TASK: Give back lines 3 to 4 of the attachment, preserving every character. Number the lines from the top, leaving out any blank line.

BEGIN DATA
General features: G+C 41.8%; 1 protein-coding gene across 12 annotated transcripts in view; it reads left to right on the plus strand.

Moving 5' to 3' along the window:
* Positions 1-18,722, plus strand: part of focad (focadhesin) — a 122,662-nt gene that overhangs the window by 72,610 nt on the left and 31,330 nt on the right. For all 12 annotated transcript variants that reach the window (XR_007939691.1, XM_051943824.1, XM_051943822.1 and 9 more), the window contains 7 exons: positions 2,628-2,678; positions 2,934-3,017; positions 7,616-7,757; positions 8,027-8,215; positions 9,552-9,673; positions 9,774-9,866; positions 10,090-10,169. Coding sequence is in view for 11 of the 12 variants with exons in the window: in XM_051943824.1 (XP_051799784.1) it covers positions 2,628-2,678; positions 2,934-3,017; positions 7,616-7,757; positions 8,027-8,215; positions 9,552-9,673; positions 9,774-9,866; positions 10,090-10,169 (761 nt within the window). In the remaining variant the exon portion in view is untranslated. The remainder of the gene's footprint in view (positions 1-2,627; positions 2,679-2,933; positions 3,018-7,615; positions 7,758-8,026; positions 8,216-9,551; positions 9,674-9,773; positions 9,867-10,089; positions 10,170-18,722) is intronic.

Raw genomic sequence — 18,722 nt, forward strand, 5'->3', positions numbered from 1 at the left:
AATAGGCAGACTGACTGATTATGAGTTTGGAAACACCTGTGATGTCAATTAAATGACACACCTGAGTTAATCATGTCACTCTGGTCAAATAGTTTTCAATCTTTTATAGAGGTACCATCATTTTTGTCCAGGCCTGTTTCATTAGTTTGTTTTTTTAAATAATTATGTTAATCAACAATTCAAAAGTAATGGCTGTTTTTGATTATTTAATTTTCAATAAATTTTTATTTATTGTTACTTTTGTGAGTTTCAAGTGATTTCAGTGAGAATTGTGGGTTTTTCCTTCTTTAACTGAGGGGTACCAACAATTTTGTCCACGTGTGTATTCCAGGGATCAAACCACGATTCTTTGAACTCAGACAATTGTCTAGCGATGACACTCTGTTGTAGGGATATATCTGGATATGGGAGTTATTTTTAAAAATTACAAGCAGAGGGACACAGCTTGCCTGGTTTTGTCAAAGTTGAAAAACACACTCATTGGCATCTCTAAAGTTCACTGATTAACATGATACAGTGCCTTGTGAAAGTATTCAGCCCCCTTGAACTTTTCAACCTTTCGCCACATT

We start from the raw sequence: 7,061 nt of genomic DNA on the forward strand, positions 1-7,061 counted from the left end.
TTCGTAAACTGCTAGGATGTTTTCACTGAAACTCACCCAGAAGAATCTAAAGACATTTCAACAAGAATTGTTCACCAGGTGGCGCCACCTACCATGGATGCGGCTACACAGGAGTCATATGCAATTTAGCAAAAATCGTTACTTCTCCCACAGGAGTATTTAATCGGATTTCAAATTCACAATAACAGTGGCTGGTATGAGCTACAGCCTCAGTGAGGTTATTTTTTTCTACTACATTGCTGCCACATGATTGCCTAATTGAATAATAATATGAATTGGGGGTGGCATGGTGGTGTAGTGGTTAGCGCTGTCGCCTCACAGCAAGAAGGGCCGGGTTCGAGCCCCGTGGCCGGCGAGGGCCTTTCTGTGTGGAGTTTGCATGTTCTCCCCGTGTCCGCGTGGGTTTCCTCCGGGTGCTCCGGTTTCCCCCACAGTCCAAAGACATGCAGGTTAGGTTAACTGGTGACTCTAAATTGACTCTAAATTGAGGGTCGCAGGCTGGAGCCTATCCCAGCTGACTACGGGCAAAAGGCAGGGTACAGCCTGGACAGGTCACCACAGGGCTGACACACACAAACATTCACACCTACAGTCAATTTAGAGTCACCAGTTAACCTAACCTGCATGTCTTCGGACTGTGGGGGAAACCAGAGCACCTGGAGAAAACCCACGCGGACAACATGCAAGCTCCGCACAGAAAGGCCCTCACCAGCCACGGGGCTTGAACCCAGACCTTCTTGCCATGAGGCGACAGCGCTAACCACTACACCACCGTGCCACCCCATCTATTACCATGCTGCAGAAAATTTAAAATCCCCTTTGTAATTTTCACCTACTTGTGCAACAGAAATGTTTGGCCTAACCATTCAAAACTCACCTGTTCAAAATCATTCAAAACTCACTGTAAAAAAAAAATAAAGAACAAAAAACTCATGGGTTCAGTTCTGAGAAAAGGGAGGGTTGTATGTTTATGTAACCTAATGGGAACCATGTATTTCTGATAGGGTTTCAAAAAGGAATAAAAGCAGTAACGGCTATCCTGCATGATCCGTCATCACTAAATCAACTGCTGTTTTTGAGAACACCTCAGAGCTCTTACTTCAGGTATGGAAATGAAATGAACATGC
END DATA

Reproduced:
* Positions 1-18,722, plus strand: part of focad (focadhesin) — a 122,662-nt gene that overhangs the window by 72,610 nt on the left and 31,330 nt on the right. For all 12 annotated transcript variants that reach the window (XR_007939691.1, XM_051943824.1, XM_051943822.1 and 9 more), the window contains 7 exons: positions 2,628-2,678; positions 2,934-3,017; positions 7,616-7,757; positions 8,027-8,215; positions 9,552-9,673; positions 9,774-9,866; positions 10,090-10,169. Coding sequence is in view for 11 of the 12 variants with exons in the window: in XM_051943824.1 (XP_051799784.1) it covers positions 2,628-2,678; positions 2,934-3,017; positions 7,616-7,757; positions 8,027-8,215; positions 9,552-9,673; positions 9,774-9,866; positions 10,090-10,169 (761 nt within the window). In the remaining variant the exon portion in view is untranslated. The remainder of the gene's footprint in view (positions 1-2,627; positions 2,679-2,933; positions 3,018-7,615; positions 7,758-8,026; positions 8,216-9,551; positions 9,674-9,773; positions 9,867-10,089; positions 10,170-18,722) is intronic.

Raw genomic sequence — 18,722 nt, forward strand, 5'->3', positions numbered from 1 at the left: